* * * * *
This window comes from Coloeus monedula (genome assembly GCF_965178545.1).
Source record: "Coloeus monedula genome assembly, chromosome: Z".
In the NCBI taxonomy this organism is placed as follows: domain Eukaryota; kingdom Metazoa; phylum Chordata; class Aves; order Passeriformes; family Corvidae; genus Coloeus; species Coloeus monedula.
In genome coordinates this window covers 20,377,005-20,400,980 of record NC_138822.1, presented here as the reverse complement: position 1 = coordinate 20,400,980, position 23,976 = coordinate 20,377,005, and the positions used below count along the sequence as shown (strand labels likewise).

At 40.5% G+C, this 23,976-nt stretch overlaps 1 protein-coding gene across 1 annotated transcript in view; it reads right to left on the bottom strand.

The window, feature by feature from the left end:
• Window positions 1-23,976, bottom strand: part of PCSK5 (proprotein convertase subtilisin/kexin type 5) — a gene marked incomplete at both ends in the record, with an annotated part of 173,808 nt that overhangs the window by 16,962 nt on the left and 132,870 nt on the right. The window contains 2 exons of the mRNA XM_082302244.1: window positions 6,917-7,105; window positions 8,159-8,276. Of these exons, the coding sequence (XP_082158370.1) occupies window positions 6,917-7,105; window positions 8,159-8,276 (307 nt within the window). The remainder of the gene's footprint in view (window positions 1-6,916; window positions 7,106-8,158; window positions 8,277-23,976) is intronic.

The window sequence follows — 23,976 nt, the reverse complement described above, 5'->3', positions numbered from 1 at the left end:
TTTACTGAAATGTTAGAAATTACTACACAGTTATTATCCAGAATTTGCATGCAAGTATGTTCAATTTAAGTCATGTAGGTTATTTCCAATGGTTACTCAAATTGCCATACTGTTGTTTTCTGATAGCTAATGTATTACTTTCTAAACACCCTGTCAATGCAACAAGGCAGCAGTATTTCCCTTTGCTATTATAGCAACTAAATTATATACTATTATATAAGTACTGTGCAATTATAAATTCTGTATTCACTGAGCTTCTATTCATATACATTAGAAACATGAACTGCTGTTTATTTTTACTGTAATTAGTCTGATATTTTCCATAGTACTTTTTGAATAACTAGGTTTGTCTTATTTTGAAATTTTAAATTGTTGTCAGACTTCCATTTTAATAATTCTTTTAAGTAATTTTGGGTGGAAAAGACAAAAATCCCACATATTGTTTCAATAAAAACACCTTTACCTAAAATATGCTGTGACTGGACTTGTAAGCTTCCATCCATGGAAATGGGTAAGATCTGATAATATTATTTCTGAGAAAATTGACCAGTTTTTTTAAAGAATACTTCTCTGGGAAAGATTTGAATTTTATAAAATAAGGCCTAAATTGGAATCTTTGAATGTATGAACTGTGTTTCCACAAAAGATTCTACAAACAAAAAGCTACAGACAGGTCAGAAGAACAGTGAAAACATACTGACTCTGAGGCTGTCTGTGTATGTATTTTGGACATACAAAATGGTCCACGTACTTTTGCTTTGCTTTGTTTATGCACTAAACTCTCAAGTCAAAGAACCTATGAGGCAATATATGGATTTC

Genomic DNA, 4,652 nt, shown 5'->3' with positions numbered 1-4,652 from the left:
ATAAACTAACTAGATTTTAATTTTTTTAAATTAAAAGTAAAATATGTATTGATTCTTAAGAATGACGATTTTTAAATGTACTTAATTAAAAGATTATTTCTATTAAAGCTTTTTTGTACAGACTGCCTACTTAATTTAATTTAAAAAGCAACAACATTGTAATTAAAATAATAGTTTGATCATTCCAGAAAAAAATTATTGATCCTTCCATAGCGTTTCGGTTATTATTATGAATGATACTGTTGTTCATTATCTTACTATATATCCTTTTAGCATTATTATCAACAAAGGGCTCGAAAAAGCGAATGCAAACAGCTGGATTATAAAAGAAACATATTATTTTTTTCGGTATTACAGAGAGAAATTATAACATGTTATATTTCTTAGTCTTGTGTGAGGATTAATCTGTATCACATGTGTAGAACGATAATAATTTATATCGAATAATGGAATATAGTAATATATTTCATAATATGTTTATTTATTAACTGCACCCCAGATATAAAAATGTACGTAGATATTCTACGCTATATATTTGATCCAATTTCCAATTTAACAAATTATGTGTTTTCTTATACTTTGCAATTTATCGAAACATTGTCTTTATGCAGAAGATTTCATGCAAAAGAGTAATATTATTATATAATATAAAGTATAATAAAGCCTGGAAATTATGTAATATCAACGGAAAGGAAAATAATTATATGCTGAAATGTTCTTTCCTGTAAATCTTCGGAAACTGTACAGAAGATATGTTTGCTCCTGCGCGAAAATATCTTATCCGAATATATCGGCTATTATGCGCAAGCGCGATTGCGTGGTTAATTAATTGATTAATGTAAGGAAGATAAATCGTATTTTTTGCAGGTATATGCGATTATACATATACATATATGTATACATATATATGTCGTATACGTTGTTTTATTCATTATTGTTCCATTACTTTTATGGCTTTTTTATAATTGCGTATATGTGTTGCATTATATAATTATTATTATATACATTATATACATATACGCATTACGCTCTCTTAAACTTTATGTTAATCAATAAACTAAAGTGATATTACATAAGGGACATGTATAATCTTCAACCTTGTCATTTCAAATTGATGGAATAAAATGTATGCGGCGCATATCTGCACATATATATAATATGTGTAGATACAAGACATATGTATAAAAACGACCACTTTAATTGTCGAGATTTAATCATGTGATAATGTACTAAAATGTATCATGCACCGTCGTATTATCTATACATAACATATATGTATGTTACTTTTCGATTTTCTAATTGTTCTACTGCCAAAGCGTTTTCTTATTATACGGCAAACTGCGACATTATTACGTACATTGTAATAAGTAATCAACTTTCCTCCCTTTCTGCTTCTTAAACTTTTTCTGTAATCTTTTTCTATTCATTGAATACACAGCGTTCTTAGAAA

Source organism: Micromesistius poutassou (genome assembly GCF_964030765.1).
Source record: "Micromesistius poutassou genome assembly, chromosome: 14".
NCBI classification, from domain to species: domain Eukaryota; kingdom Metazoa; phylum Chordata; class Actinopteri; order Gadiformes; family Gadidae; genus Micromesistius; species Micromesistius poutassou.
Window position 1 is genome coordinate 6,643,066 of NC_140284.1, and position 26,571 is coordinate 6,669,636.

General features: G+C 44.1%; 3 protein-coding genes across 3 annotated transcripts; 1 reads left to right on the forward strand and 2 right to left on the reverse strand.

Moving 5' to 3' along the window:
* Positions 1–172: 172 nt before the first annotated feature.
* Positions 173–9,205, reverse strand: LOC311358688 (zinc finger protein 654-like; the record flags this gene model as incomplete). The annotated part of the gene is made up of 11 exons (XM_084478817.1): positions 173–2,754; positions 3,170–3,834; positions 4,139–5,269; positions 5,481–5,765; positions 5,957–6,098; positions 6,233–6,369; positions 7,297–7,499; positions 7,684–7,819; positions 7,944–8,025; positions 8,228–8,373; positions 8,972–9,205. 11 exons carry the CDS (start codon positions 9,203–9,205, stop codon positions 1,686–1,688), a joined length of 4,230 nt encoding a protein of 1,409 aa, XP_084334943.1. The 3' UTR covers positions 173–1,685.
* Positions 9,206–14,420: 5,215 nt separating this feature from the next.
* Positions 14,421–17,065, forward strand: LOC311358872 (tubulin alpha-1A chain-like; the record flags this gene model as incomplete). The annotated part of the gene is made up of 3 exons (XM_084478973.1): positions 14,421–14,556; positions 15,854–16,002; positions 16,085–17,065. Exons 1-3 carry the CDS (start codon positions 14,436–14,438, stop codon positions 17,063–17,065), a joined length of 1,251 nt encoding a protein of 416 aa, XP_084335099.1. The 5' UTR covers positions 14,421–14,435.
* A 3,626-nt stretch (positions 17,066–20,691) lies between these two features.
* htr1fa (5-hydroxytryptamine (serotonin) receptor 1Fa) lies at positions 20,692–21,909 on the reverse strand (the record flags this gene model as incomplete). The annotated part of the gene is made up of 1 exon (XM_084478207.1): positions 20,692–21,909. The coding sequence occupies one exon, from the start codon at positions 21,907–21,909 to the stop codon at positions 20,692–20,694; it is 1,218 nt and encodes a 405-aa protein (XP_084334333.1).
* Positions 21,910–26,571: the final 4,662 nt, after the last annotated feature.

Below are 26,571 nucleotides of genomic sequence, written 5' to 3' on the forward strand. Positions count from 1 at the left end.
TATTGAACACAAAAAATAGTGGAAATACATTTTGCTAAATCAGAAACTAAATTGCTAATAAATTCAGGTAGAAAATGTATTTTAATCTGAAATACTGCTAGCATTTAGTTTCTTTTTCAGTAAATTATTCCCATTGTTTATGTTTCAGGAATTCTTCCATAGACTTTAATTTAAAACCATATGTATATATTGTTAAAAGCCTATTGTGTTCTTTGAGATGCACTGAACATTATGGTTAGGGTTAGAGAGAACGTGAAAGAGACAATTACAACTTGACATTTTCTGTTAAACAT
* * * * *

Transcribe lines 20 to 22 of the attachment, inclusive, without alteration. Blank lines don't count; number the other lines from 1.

* Positions 9,206–14,420: 5,215 nt separating this feature from the next.
* Positions 14,421–17,065, forward strand: LOC311358872 (tubulin alpha-1A chain-like; the record flags this gene model as incomplete). The annotated part of the gene is made up of 3 exons (XM_084478973.1): positions 14,421–14,556; positions 15,854–16,002; positions 16,085–17,065. Exons 1-3 carry the CDS (start codon positions 14,436–14,438, stop codon positions 17,063–17,065), a joined length of 1,251 nt encoding a protein of 416 aa, XP_084335099.1. The 5' UTR covers positions 14,421–14,435.
* A 3,626-nt stretch (positions 17,066–20,691) lies between these two features.